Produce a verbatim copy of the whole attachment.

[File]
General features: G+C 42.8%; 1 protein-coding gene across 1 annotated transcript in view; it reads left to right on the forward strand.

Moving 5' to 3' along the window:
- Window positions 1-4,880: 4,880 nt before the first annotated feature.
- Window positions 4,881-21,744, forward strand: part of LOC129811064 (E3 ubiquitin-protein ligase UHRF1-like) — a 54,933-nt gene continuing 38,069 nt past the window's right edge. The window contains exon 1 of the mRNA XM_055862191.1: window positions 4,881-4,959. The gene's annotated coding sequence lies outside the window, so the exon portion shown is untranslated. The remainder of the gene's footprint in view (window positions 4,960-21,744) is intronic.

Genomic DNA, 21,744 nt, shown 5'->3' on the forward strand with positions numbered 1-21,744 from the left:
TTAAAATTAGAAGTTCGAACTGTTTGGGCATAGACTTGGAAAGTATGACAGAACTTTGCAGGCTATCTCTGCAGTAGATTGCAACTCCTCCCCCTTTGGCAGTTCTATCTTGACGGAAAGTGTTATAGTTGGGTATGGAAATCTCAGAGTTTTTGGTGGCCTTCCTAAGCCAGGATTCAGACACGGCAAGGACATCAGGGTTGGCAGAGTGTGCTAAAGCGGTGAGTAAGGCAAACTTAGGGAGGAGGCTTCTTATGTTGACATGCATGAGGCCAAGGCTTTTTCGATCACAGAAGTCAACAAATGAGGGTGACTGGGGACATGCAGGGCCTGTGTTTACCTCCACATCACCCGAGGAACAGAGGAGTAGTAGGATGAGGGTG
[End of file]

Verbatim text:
General features: G+C 42.8%; 1 protein-coding gene across 1 annotated transcript in view; it reads left to right on the forward strand.

Moving 5' to 3' along the window:
- Window positions 1-4,880: 4,880 nt before the first annotated feature.
- Window positions 4,881-21,744, forward strand: part of LOC129811064 (E3 ubiquitin-protein ligase UHRF1-like) — a 54,933-nt gene continuing 38,069 nt past the window's right edge. The window contains exon 1 of the mRNA XM_055862191.1: window positions 4,881-4,959. The gene's annotated coding sequence lies outside the window, so the exon portion shown is untranslated. The remainder of the gene's footprint in view (window positions 4,960-21,744) is intronic.

Genomic DNA, 21,744 nt, shown 5'->3' on the forward strand with positions numbered 1-21,744 from the left:
TTAAAATTAGAAGTTCGAACTGTTTGGGCATAGACTTGGAAAGTATGACAGAACTTTGCAGGCTATCTCTGCAGTAGATTGCAACTCCTCCCCCTTTGGCAGTTCTATCTTGACGGAAAGTGTTATAGTTGGGTATGGAAATCTCAGAGTTTTTGGTGGCCTTCCTAAGCCAGGATTCAGACACGGCAAGGACATCAGGGTTGGCAGAGTGTGCTAAAGCGGTGAGTAAGGCAAACTTAGGGAGGAGGCTTCTTATGTTGACATGCATGAGGCCAAGGCTTTTTCGATCACAGAAGTCAACAAATGAGGGTGACTGGGGACATGCAGGGCCTGTGTTTACCTCCACATCACCCGAGGAACAGAGGAGTAGTAGGATGAGGGTG